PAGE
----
First of all, New Hampshire loves third-tier presidential candidates. They keep our hotels and political hacks in business. Second, O’Malley served as inspiration for The Wire’s Tommy Carcetti, one of the best television characters ever created. The smart, ambitious and casually corrupt Carcetti illustrated the failure of political institutions on a show dedicated to the failure of institutions. And finally, I don’t care enough about party heads bickering about ticket sales to have a third point.
Of course, the grandstanding isn’t confined to New Hampshire. In Washington, Sen. Ted Cruz is attempting to set the international indoor record. The Texas Republican has jumped out in front of the defund ObamaCare effort and promises to block any bill that keeps government running unless it also strips funding for the health care law.
Cruz has spent the past month building himself up as a champion of conservative principles beset by a herd of RINOs. But now he admits that he doesn’t have the votes to prevent Harry Reid and his Democratic colleagues from restoring ObamaCare funding to the continuing resolution passed by the House this week.
Lots of people have been trying to tell this to Cruz, but he wasn’t listening. Faced with certain defeat on the Senate floor, Cruz now insists that his doomed plan can work. If the House and Senate end up shutting down the government, Cruz thinks the public will blame President Obama for refusing a sign a bill that never made it to his desk.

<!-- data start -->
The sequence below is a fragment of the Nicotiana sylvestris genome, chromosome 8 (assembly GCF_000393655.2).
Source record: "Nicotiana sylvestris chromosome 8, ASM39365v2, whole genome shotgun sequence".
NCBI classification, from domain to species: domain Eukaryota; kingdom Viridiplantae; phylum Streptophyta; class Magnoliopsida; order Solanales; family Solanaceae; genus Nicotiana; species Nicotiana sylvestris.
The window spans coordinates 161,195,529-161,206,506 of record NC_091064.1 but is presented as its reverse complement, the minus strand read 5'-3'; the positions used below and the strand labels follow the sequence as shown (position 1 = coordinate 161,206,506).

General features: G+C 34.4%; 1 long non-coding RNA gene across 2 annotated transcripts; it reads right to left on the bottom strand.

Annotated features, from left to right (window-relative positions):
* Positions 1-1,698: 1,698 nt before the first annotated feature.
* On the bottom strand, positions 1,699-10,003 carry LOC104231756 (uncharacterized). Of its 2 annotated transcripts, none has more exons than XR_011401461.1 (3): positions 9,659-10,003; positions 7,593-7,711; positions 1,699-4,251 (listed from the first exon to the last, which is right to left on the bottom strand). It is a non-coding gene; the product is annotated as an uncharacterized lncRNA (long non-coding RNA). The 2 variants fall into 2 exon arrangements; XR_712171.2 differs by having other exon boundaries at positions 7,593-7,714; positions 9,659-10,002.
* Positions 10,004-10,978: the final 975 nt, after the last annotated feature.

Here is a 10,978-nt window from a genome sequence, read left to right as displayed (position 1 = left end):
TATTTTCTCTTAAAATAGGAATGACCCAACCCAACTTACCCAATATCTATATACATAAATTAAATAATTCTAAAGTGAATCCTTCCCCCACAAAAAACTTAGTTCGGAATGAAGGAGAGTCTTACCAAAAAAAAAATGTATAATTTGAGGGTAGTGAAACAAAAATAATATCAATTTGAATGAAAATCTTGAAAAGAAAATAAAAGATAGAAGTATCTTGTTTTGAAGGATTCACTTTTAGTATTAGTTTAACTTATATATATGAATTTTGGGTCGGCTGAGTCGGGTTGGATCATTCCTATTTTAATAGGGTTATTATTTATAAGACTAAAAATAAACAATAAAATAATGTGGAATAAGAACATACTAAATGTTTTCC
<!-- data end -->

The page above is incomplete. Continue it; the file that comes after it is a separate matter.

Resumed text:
Cruz is making it harder to get rid of a law that’s reached Michael Bay levels of disaster. ObamaCare should be defunded, delayed and eventually repealed. I don’t disagree with his goal. But his “hold my breath until I turn blue” parliamentary tactics discredit that position.
But even Cruz hasn’t been acting as childishly as our own Sen. Jeanne Shaheen. As former state senator Jim Rubens announced his campaign to challenge Shaheen next year, the Democrat’s camp was shamelessly peddling a groundless smear that Rubens blamed working women for a rise in mass shootings.
Rubens, a hardcore policy wonk known for his expertise on electric rates, school choice and gambling, wrote a book a few years ago called OverSuccess. It includes a chapter arguing that men face greater social pressure to succeed, and increased failure has contributed to increased male violence, among other social ills. I’m not persuaded by Rubens’s conclusions, but it’s a thoroughly researched, thoughtfully presented attempt to tackle real problems.
Shaheen’s camp responded by calling Rubens a sexist pig. Clearly, she’d prefer to be running against Todd Akin. She should be ashamed. But this is the same candidate who once – in a flap about legislation to ban “crush” videos – accused Sen. John E. Sununu of supporting kitten killing. Maybe she just doesn’t expect anyone to take her seriously.
(Grant Bosse is editor of New Hampshire Watchdog, an independent news site dedicated to New Hampshire public policy, and a senior fellow at the Josiah Bartlett Center for Public Policy.)